Looking more closely at the appendicitis cases, we compared non-perforated and perforated samples to determine whether any flora were over or under-represented in the most severe form of appendicitis, perforated appendicitis. We found that five genera showed a significant increase in the perforated group: Bulleidia (p = 0.004), Fusibacter (p = 0.005), Prevotella (p = 0.021), Porphyromonas (p = 0.030), Dialister (p = 0.035) (Table 5). The observation that taxa found to have increased abundance in the most severe form of appendicitis includes taxa that were also found to be increased in abundance in the rectums of appendicitis patients compared to the rectums of patients without appendicitis further strengthens the model that microbial analysis of rectal samples can provide helpful diagnostic insights into disease in the appendix.

Figure 3 shows a schematic of the genera showing significant differences comparing the appendix and rectal sites and comparing patients with and without appendicitis. We found no significant differences in relative abundance across gender, race or age.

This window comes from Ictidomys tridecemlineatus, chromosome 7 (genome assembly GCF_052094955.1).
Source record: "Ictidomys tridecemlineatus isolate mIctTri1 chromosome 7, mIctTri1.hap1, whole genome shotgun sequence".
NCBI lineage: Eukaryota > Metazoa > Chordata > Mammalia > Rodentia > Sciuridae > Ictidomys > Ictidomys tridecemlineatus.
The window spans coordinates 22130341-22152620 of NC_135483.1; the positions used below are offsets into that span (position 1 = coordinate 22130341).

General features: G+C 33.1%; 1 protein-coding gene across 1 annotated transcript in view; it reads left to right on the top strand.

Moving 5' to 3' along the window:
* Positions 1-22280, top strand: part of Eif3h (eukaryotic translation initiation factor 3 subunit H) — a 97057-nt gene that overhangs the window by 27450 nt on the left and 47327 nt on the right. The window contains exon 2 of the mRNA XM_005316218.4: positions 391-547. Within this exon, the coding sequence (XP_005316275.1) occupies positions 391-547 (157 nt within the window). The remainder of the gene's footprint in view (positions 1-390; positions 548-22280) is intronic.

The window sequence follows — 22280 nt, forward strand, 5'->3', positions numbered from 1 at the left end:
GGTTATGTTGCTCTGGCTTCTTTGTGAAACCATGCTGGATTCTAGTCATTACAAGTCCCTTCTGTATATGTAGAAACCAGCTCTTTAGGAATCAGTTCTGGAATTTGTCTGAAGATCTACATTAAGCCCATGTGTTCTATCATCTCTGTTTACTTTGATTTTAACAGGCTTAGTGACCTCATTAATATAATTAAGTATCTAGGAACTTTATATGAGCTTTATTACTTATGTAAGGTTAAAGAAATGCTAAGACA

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Figure 3. Schematic of Bacterial Genera with Significant Differences in Abundance in Appendix and Rectum, in Patients with and without Appendicitis.

Top row, left to right: bacteria with elevated abundance in the normal appendix compared to the rectum, elevated abundance in appendicitis and elevated abundance in the normal appendix compared to the diseased appendix (appendicitis); Bottom row, left to right: Elevated abundance in the rectum of patient's with appendicitis compared to those with normal rectum samples, elevated abundance in perforated appendicitis compared to non perforated appendicitis and elevated abundance in the normal rectum compared to the normal appendix. The figure lists the taxa in each category; the numbers in parentheses for each heading lists the number of genera in that category.